At WoodMac, Gray and Griffiths said that their view of Chinese steel demand and production is against consensus, saying that growth in steel production in China is “quite easily achievable” with major infrastructure projects leading demand and keeping prices higher despite environmental and regulatory clampdowns dampening growth.

“We’re forecasting a 2.1 percent growth in steel consumption this year and slightly under 1 percent next year, where we think demand peaks.”

Looking to India, Griffiths said that the WoodMac team is projecting that the world’s second-largest steel consumer will become a net importer of iron ore, despite currently being an exporter. However, the team said, “This 2019 supply shock is going to delay the timing and the scale of that transition.”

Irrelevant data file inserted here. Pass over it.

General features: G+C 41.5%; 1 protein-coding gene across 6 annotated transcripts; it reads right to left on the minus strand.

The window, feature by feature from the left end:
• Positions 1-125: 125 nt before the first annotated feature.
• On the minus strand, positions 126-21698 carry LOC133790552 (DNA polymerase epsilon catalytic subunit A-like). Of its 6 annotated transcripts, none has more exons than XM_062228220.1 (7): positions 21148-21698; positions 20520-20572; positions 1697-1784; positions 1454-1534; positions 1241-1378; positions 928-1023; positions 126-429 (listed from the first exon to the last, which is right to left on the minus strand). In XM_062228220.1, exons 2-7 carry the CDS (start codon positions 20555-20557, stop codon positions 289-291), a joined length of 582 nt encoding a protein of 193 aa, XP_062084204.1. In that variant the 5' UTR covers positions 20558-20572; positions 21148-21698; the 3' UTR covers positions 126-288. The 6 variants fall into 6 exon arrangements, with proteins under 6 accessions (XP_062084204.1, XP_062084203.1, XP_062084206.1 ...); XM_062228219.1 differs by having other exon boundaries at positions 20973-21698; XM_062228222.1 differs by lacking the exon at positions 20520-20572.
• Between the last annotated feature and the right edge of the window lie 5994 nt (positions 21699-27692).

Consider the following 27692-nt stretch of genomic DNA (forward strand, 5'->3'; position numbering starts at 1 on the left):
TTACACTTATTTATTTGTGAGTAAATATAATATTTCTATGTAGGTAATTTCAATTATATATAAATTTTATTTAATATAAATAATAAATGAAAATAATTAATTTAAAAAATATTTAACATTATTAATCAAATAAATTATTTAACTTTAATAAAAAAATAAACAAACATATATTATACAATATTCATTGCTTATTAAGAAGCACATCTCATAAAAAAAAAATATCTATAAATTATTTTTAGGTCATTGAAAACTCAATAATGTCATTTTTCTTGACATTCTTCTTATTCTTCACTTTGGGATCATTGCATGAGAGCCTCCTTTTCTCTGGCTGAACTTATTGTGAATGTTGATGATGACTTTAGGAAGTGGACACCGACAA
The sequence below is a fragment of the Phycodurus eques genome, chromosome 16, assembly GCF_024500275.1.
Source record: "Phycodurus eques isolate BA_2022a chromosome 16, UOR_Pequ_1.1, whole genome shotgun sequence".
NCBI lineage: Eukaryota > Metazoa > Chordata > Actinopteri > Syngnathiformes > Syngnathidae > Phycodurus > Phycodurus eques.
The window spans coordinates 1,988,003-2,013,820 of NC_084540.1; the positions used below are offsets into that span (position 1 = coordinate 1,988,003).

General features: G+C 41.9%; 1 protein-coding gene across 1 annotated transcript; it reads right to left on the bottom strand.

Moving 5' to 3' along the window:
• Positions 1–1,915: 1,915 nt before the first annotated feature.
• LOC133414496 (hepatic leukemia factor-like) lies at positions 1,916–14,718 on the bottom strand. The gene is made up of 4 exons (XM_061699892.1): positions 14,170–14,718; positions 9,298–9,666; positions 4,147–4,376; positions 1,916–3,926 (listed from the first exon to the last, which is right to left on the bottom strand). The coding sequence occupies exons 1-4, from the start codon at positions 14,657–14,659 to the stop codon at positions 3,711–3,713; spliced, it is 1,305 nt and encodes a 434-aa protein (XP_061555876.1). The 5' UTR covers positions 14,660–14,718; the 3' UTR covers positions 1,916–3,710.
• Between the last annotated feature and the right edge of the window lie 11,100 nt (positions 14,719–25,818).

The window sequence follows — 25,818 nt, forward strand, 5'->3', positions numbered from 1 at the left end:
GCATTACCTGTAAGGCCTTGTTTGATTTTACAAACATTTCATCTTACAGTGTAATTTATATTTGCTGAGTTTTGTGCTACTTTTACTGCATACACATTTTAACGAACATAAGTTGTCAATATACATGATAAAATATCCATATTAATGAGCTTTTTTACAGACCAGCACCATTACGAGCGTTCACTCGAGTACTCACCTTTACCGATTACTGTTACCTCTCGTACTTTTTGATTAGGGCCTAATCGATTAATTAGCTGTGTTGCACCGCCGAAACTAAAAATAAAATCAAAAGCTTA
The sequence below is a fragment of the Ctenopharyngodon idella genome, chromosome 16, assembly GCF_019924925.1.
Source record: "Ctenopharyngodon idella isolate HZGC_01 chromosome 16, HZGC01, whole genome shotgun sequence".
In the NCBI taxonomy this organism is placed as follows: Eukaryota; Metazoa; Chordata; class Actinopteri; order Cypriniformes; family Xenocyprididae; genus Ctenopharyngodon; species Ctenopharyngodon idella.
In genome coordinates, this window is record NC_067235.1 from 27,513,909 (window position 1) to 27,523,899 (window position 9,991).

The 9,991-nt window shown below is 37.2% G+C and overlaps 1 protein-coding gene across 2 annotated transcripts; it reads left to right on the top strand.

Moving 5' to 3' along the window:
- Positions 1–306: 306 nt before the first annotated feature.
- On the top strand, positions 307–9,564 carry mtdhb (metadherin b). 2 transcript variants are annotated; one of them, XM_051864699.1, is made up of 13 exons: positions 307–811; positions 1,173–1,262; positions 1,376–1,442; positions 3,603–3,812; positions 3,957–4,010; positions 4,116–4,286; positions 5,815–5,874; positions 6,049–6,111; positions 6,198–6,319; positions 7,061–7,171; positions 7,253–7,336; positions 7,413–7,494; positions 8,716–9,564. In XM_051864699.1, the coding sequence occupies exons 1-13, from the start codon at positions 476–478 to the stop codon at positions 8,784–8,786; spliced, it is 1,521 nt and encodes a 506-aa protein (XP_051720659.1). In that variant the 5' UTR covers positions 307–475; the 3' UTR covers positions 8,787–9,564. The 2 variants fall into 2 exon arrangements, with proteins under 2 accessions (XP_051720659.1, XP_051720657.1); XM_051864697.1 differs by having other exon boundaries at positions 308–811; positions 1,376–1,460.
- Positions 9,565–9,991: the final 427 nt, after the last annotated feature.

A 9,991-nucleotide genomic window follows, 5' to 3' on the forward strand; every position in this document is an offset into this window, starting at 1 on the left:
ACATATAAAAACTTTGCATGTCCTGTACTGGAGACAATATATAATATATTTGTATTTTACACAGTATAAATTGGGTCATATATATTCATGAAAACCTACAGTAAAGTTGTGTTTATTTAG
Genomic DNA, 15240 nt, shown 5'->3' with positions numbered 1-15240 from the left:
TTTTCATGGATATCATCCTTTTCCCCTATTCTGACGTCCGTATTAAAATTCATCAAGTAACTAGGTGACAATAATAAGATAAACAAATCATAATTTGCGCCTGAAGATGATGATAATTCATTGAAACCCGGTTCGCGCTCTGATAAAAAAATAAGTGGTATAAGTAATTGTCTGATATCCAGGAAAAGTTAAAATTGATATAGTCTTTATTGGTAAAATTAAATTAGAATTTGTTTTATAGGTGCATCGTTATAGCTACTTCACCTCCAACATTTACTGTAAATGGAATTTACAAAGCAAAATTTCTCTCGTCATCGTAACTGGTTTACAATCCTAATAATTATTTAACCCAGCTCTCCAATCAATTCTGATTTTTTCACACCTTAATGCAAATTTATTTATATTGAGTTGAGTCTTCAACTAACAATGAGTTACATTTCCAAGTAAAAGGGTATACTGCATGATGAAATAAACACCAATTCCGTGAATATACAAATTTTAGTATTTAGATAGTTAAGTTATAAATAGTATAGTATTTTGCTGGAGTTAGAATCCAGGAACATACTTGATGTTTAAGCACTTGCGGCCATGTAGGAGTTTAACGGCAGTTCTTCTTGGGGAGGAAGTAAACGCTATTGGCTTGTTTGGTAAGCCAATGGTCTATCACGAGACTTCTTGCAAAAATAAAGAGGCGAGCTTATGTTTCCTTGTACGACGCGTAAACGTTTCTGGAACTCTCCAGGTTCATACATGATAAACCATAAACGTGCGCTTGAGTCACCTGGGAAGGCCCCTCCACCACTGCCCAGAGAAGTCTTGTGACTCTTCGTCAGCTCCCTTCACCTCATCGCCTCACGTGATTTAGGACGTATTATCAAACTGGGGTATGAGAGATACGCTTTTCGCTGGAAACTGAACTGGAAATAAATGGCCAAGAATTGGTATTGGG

He explained that, while the Indian government has targets of 300 million tonnes of steel capacity by 2030, WoodMac doesn’t believe this is viable given infrastructure, investment and land rights concerns. With demand still very strong, the company believes that the subcontinent will have to look abroad to feed its growing economy.

For now, India will help fill the void left by Vale’s 90 million tonnes by continuing its role as a net exporter this year.

Don’t forget to follow us@INN_Resource for real-time updates.

Securities Disclosure: I, Scott Tibballs, hold no direct investment interest in any company mentioned in this article.